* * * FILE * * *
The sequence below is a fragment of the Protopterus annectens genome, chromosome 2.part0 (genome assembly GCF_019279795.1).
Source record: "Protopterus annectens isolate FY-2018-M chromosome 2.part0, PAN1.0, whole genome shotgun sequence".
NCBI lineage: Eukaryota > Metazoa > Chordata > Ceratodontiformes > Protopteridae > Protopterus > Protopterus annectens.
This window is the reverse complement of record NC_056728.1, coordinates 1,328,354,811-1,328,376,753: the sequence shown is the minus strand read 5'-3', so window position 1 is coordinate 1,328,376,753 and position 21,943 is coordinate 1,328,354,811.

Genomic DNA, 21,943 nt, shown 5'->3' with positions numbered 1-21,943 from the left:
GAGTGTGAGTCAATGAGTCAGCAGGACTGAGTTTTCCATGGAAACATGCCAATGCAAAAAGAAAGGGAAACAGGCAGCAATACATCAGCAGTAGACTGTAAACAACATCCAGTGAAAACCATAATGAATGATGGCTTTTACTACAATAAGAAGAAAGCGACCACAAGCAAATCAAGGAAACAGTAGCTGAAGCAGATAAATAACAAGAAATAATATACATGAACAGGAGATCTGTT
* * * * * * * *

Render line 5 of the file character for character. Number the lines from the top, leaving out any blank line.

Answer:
Genomic DNA, 21,943 nt, shown 5'->3' with positions numbered 1-21,943 from the left: